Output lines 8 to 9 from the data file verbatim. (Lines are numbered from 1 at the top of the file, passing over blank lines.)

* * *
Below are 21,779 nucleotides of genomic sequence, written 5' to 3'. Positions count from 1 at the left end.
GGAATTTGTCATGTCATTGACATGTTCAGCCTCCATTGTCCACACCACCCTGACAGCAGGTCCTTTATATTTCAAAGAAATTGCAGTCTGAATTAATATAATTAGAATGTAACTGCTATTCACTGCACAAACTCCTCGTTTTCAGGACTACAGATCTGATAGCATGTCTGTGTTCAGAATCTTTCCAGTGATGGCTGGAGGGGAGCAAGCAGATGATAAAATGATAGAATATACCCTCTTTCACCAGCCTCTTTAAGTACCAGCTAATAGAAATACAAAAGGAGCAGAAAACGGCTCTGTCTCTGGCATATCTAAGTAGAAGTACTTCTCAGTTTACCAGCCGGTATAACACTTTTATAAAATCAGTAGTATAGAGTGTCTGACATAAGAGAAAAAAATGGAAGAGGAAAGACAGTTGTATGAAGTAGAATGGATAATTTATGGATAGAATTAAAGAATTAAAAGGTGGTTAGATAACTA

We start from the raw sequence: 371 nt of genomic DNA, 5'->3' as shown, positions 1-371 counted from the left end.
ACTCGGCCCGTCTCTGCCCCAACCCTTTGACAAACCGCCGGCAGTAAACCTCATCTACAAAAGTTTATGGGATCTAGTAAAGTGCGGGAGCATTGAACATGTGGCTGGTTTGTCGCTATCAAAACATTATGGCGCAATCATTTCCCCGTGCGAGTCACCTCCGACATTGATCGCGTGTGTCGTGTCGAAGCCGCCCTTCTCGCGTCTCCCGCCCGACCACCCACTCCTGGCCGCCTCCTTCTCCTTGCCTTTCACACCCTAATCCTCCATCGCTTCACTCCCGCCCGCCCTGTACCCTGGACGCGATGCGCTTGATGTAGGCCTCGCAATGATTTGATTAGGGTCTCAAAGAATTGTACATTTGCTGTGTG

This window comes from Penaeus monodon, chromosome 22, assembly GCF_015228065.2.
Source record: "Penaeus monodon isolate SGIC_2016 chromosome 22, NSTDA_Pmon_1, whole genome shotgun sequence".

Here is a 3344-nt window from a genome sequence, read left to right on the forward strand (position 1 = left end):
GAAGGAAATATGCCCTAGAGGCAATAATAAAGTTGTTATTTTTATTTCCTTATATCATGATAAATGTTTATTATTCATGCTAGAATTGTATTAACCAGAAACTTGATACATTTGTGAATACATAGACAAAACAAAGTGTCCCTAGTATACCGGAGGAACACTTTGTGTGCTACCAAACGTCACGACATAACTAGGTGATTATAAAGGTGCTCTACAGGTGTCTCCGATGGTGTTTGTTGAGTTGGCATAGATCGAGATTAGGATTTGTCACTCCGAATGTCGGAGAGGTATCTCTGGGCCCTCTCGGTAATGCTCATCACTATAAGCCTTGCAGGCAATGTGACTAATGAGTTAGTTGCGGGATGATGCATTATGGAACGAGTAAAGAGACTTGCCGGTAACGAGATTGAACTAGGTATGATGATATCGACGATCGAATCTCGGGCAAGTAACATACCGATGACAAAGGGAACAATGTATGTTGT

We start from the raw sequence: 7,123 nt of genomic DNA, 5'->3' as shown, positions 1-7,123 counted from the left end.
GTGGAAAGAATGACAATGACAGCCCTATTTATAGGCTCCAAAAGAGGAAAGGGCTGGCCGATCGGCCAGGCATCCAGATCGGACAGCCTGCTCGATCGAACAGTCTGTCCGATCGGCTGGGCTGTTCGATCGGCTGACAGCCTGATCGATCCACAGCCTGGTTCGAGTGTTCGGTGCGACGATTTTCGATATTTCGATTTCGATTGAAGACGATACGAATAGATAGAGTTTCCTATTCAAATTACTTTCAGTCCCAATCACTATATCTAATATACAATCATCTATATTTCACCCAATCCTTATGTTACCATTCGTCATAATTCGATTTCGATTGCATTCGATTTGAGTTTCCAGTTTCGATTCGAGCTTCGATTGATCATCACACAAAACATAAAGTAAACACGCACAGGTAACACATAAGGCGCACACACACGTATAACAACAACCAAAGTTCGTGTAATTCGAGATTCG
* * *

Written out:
GAAGGAAATATGCCCTAGAGGCAATAATAAAGTTGTTATTTTTATTTCCTTATATCATGATAAATGTTTATTATTCATGCTAGAATTGTATTAACCAGAAACTTGATACATTTGTGAATACATAGACAAAACAAAGTGTCCCTAGTATACCGGAGGAACACTTTGTGTGCTACCAAACGTCACGACATAACTAGGTGATTATAAAGGTGCTCTACAGGTGTCTCCGATGGTGTTTGTTGAGTTGGCATAGATCGAGATTAGGATTTGTCACTCCGAATGTCGGAGAGGTATCTCTGGGCCCTCTCGGTAATGCTCATCACTATAAGCCTTGCAGGCAATGTGACTAATGAGTTAGTTGCGGGATGATGCATTATGGAACGAGTAAAGAGACTTGCCGGTAACGAGATTGAACTAGGTATGATGATATCGACGATCGAATCTCGGGCAAGTAACATACCGATGACAAAGGGAACAATGTATGTTGT

We start from the raw sequence: 7,123 nt of genomic DNA, 5'->3' as shown, positions 1-7,123 counted from the left end.